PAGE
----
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US commander sees ‘breathtaking’ development of China’s space power
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China’s military capabilities in space are developing at a “breathtaking” pace that only looks set to intensify after recent defence reforms, the head of the US Space Command said Wednesday.

General Stephen Whiting told journalists that Beijing had “tripled the number of intelligence surveillance and reconnaissance satellites on orbit” in just six years, with repercussions across military domains.

“Frankly, the People’s Republic of China is moving at breathtaking speed in space and they are rapidly developing a range of counter-space weapons to hold at risk our space capabilities,” Whiting said.

Describing China as the United States’ top “pacing challenge”, Whiting said Beijing had used “space capabilities to improve the lethality, the precision and the range of their terrestrial forces”.

China’s leaders had underscored future space ambitions with recent military reforms, he added.

Beijing on Friday announced the creation of an information support force within the People’s Liberation Army, essentially reforming the way cyber, information, logistics and space operations are run.

The changes “further enhance the importance of space and information warfare and cyber operations” in China’s military, Whiting said, offering an initial assessment of Chinese leader Xi Jinping’s April 19 announcement.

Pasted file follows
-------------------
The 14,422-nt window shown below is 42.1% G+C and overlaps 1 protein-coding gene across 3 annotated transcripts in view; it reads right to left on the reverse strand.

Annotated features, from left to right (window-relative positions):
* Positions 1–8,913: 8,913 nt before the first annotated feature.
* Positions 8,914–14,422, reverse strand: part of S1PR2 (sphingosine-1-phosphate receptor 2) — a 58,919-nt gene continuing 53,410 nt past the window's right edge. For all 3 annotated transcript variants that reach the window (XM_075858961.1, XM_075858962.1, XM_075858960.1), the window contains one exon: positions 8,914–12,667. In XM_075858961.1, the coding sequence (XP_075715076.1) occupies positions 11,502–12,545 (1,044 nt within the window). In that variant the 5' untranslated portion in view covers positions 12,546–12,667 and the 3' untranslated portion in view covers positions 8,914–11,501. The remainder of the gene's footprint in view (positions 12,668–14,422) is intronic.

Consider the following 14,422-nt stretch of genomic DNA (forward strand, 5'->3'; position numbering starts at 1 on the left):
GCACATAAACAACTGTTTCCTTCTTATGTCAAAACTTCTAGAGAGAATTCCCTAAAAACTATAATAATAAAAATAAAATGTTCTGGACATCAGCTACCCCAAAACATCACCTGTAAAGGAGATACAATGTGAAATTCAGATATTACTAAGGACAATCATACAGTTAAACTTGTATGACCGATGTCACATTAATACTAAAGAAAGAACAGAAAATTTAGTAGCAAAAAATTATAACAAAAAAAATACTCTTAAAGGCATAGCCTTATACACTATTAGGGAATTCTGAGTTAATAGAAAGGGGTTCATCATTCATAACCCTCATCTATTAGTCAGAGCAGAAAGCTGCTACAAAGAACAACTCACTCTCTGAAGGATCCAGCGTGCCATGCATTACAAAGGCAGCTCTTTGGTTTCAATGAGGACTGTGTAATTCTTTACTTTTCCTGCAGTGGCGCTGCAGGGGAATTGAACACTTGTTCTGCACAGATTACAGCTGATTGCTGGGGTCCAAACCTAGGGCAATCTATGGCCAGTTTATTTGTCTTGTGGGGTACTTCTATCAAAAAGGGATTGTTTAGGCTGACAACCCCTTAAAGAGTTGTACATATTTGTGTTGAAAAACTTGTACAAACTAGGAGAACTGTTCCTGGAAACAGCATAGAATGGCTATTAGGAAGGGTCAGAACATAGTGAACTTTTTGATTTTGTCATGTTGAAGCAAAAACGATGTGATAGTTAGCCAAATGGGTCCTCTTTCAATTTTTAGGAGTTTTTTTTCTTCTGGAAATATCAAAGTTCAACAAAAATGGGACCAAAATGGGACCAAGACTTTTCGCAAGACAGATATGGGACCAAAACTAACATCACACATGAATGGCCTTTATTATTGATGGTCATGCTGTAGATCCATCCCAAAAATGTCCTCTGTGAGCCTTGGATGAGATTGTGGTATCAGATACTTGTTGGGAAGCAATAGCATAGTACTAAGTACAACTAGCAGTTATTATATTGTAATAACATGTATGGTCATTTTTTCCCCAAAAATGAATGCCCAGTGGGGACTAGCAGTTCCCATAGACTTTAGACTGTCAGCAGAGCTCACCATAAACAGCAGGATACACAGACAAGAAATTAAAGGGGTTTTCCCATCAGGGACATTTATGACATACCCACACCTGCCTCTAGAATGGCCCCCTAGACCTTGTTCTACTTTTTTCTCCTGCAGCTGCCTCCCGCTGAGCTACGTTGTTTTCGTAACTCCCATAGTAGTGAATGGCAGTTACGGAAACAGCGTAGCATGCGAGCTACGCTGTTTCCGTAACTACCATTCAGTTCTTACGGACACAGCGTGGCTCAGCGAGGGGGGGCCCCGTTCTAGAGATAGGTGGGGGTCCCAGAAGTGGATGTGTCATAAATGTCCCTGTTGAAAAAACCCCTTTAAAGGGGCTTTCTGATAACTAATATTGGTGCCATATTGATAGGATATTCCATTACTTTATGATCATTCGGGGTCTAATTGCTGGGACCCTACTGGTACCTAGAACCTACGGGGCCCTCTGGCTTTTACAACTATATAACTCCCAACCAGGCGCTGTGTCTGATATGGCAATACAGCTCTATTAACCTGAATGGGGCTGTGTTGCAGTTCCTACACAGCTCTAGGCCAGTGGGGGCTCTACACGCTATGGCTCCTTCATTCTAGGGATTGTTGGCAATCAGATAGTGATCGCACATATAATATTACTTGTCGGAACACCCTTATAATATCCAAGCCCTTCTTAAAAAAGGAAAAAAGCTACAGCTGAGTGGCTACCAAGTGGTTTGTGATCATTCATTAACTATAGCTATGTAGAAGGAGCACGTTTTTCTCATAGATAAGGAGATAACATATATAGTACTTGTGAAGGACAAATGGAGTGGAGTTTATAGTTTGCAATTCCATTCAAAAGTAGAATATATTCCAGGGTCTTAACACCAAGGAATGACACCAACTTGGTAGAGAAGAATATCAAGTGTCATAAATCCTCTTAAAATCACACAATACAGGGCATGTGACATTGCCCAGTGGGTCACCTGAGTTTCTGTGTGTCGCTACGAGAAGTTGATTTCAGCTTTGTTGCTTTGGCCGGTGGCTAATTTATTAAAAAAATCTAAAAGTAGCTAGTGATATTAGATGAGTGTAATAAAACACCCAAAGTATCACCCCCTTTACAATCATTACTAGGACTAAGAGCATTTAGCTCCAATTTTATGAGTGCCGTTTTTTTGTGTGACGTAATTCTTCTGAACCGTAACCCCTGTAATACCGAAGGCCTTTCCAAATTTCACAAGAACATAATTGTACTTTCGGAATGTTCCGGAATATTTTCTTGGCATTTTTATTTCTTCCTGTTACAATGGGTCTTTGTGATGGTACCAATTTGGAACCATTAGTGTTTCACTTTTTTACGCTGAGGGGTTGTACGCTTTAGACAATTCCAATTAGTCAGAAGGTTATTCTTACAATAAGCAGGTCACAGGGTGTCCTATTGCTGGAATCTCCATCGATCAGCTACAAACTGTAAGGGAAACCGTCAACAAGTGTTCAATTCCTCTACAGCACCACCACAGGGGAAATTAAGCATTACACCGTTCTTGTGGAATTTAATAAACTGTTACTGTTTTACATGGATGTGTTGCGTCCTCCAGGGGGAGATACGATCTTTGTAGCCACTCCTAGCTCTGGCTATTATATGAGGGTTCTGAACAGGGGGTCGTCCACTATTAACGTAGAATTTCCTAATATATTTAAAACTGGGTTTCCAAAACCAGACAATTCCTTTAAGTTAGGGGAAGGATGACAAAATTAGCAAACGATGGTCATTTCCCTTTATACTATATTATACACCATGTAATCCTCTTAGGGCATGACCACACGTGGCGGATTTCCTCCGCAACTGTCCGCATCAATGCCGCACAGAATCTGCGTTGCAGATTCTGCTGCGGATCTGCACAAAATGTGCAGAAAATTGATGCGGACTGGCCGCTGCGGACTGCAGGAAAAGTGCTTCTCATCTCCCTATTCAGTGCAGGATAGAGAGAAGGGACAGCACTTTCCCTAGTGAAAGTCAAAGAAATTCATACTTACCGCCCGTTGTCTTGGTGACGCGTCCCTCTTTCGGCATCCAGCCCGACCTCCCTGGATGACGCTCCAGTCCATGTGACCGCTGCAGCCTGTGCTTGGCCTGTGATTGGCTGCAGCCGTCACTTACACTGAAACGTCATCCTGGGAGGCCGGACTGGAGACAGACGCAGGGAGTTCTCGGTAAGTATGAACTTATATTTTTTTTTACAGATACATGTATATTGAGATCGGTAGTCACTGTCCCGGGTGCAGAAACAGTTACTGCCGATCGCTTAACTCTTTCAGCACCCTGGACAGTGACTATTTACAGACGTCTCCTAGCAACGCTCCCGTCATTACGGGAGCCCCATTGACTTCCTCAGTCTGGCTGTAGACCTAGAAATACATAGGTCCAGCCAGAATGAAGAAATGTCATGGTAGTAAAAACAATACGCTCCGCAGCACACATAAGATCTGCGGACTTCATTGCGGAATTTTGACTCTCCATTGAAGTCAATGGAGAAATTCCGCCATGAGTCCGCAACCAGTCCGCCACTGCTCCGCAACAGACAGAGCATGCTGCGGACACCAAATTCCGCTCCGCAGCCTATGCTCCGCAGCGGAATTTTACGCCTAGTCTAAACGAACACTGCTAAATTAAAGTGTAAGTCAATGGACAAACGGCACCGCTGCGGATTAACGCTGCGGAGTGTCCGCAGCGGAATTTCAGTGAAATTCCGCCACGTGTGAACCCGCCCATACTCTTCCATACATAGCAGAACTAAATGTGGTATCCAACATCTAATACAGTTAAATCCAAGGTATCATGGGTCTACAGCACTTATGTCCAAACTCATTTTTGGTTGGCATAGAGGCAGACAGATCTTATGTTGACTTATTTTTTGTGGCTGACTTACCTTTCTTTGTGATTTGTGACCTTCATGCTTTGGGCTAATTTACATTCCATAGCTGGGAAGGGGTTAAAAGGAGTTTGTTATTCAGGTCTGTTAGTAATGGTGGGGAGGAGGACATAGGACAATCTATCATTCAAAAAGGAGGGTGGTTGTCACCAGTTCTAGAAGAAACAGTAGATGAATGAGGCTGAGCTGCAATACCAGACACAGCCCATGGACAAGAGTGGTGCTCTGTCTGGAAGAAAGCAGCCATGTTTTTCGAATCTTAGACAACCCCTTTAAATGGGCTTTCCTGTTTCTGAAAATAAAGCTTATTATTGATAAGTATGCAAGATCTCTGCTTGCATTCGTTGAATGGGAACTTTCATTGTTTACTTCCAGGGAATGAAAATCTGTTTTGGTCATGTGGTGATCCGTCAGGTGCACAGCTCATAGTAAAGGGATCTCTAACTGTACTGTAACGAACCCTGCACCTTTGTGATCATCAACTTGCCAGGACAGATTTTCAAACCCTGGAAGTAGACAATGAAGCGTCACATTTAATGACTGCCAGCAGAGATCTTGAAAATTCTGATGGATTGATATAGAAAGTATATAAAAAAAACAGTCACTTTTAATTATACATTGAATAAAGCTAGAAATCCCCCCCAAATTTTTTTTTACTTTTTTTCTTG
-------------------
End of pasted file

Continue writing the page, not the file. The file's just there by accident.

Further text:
The head of the US Space Command — a unified combatant command that brings together all service branches including the Space Force — urged “more transparency” from China, as it develops civilian and military space capabilities.

The world’s second-largest economy has pumped billions of dollars into its military-run space programme in an effort to catch up with the United States and Russia.

China will on Thursday send a fresh crew to its Tiangong space station, part of an effort to send astronauts to the Moon and establish a research base on the lunar surface by 2030.

China has billed the International Lunar Research Station as a cooperative and scientifically focused project.

“We’ve seen the announcements of China’s ambitions to go to the Moon and you know, those appear to be exploratory and scientific on the surface,” said Whiting.

“But the Chinese aren’t very transparent with what they do in space. And so, you know, we hope there’s not a military component to that. But we would certainly welcome more transparency.”


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Agence France-Presse (AFP) is a French international news agency headquartered in Paris, France. Founded in 1835 as Havas, it is the world's oldest news agency.

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